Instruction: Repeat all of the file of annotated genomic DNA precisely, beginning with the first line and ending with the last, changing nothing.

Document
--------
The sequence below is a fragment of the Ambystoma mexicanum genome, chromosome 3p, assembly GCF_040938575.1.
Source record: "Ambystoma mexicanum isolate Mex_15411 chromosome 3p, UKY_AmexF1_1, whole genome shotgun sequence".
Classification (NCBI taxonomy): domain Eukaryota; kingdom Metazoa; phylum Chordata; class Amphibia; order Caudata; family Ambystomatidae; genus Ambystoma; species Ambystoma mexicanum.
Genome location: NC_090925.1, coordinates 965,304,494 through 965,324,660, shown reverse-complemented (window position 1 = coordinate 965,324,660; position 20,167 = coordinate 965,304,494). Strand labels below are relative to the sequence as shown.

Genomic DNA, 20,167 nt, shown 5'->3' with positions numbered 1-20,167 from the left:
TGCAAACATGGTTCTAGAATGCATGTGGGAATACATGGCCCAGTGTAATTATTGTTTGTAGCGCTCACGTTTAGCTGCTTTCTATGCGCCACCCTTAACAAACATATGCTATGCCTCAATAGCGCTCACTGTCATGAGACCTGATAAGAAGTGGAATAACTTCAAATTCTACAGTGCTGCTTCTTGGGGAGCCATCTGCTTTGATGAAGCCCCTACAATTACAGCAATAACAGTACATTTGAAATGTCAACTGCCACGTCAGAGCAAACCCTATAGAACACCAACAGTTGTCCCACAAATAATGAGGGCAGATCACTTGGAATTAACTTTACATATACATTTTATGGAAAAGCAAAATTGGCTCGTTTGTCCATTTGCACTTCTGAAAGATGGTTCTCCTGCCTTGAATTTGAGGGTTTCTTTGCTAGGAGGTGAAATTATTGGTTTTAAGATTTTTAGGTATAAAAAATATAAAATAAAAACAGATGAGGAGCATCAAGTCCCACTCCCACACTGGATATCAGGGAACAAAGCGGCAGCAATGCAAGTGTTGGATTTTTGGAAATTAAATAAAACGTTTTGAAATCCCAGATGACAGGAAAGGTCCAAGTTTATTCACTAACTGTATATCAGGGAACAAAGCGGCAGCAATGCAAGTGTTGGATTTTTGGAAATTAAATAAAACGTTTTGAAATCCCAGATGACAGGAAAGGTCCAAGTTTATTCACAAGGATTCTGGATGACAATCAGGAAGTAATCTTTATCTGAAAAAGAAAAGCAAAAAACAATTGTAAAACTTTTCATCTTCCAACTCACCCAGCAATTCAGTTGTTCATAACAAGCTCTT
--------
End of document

The sequence below is a fragment of the Ambystoma mexicanum genome, chromosome 3p, assembly GCF_040938575.1.
Source record: "Ambystoma mexicanum isolate Mex_15411 chromosome 3p, UKY_AmexF1_1, whole genome shotgun sequence".
Classification (NCBI taxonomy): domain Eukaryota; kingdom Metazoa; phylum Chordata; class Amphibia; order Caudata; family Ambystomatidae; genus Ambystoma; species Ambystoma mexicanum.
Genome location: NC_090925.1, coordinates 965,304,494 through 965,324,660, shown reverse-complemented (window position 1 = coordinate 965,324,660; position 20,167 = coordinate 965,304,494). Strand labels below are relative to the sequence as shown.

Genomic DNA, 20,167 nt, shown 5'->3' with positions numbered 1-20,167 from the left:
TGCAAACATGGTTCTAGAATGCATGTGGGAATACATGGCCCAGTGTAATTATTGTTTGTAGCGCTCACGTTTAGCTGCTTTCTATGCGCCACCCTTAACAAACATATGCTATGCCTCAATAGCGCTCACTGTCATGAGACCTGATAAGAAGTGGAATAACTTCAAATTCTACAGTGCTGCTTCTTGGGGAGCCATCTGCTTTGATGAAGCCCCTACAATTACAGCAATAACAGTACATTTGAAATGTCAACTGCCACGTCAGAGCAAACCCTATAGAACACCAACAGTTGTCCCACAAATAATGAGGGCAGATCACTTGGAATTAACTTTACATATACATTTTATGGAAAAGCAAAATTGGCTCGTTTGTCCATTTGCACTTCTGAAAGATGGTTCTCCTGCCTTGAATTTGAGGGTTTCTTTGCTAGGAGGTGAAATTATTGGTTTTAAGATTTTTAGGTATAAAAAATATAAAATAAAAACAGATGAGGAGCATCAAGTCCCACTCCCACACTGGATATCAGGGAACAAAGCGGCAGCAATGCAAGTGTTGGATTTTTGGAAATTAAATAAAACGTTTTGAAATCCCAGATGACAGGAAAGGTCCAAGTTTATTCACTAACTGTATATCAGGGAACAAAGCGGCAGCAATGCAAGTGTTGGATTTTTGGAAATTAAATAAAACGTTTTGAAATCCCAGATGACAGGAAAGGTCCAAGTTTATTCACAAGGATTCTGGATGACAATCAGGAAGTAATCTTTATCTGAAAAAGAAAAGCAAAAAACAATTGTAAAACTTTTCATCTTCCAACTCACCCAGCAATTCAGTTGTTCATAACAAGCTCTT